Transient Receptor Potential Ankyrin 1 (TRPA1) Mediates Lipopolysaccharide (LPS)-Induced Inflammatory Responses in Primary Human Osteoarthritic Fibroblast-Like Synoviocytes
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Transient receptor potential ankyrin 1 (TRPA1) is a membrane-associated cation channel, widely expressed in neuronal and non-neuronal cells. Recently, emerging evidences suggested the crucial role of TRPA1 in the disease progression of osteoarthritis (OA). Therefore, we aimed to investigate whether TRPA1 mediate lipopolysaccharide (LPS)-induced inflammatory responses in primary human OA fibroblast-like synoviocytes (OA-FLS). The expression of TRPA1 in LPS-treated OA-FLS was assessed by polymerase chain reaction (PCR) and western blot (WB), and the functionality of TRPA1 channel by Ca2+ influx measurements. Meanwhile, production of interleukin (IL)-1β, tumor necrosis factor (TNF)-α, IL-6, matrix metalloproteinase (MMP)-1, and MMP-3 in LPS-treated cells was measured by immunoassay. Histological observation after inhibition of TRPA1 was also performed in rats with LPS-induced inflammatory arthritis. After being induced by LPS, the gene and protein expression of TRPA1 was increased in the time-dependent or dose-dependent manner. Meanwhile, Ca2+ influx mediated by TRPA1 in human OA-FLS was also enhanced. In addition, pharmacological inhibition and gene silencing of TRPA1 downregulated the production of IL-1β, TNF-α, IL-6, MMP-1, and MMP-3 in LPS-treated FLS. Finally, synovial inflammation and cartilage degeneration were also reduced by the TRPA1 antagonist. We found the LPS caused the increased functional expression of TRPA1, the activation of which involved in LPS-reduced inflammatory responses in primary human OA-FLS, and the inhibition of TRPA1 produces protective effect in LPS-induced arthritis.
KEY WORDStransient receptor potential ankyrin 1 lipopolysaccharide osteoarthritis fibroblast-like synoviocytes
The authors wish to express their gratitude to all staffs in the medical research center of first college of clinical medicine, the Nanjing University of Chinese Medicine, Nanjing, China.
SongJiang Yin and Peimin Wang conceived the study and drafted the manuscript. Li Zhang and Linrui Zhao designed and performed the animal experiments; Xiaochen Li and Yancheng Xiao performed cell experiments. All authors read and approved the final manuscript. All authors approved the final version and are accountable for all aspects of the manuscript.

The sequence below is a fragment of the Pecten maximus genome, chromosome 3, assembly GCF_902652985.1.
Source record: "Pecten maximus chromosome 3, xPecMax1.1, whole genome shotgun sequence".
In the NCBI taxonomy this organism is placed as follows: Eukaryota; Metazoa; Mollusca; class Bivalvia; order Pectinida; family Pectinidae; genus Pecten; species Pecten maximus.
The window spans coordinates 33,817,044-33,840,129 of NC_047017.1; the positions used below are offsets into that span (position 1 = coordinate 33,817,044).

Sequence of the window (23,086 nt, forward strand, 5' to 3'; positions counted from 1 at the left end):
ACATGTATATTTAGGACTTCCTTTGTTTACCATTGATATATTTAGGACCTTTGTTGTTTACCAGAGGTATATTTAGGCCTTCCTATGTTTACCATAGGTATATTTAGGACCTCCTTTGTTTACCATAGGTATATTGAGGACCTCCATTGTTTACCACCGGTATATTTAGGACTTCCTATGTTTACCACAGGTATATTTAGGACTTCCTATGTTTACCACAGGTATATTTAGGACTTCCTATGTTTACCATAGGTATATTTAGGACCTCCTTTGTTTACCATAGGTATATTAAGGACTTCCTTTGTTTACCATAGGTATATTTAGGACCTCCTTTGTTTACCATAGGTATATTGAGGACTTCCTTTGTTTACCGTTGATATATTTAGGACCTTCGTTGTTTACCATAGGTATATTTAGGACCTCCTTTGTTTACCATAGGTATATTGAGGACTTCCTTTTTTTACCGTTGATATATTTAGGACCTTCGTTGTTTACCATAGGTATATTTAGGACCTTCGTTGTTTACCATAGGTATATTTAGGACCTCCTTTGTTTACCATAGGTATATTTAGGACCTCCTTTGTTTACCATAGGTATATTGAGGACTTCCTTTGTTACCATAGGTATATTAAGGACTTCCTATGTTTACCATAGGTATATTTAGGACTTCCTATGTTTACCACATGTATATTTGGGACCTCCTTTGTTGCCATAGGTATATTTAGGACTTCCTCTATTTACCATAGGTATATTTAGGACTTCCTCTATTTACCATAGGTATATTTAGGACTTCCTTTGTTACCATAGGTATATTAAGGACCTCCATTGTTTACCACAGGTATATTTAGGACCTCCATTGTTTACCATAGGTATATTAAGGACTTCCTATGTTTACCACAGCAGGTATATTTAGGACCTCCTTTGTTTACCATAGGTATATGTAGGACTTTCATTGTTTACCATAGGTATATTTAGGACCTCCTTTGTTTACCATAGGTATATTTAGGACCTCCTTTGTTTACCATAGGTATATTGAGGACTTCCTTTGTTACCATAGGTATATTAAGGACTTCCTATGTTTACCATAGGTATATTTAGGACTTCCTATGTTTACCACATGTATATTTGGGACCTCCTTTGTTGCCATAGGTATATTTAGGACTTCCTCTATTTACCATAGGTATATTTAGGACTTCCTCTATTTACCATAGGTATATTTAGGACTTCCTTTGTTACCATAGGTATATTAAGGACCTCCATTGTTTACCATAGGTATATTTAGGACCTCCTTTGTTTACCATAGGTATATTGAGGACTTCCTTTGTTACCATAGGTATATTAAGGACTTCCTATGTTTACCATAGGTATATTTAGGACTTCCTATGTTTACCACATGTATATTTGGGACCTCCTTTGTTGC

This research was supported by the National Natural Science Foundation of China (81573993), the National Natural Science Foundation of China (81774334), the Natural Science Foundation of Jiangsu Province(BK20171513) and Natural Science Foundation of Jiangsu Province (BK20151598).
Compliance with Ethical Standards
Ethics Approval and Consent to Participate
All animal protocols were approved (reference number: ACU170701) by the Animal Care and Use Committee of the Nanjing University of Chinese Medicine. All experiments were conducted in accordance with the National Institutes of Health Guidelines for the Care and Use of Laboratory Animals.
Synovial tissues in knee OA patients obtained from knee joint replacement surgery were removed with patients’ consent. The patients in this study met the American College of Rheumatology classification criteria for OA and the study was approved (reference number: 2015NL-068-02) by the Ethics Committee of Affiliated Hospital of Nanjing University of Chinese Medicine, Nanjing, China.
Consent for Publication
Data was de-identified, after collection, and therefore, there was no consent required from individual patients, according to the ethical approval.
The authors declare that there is no conflict of interests.
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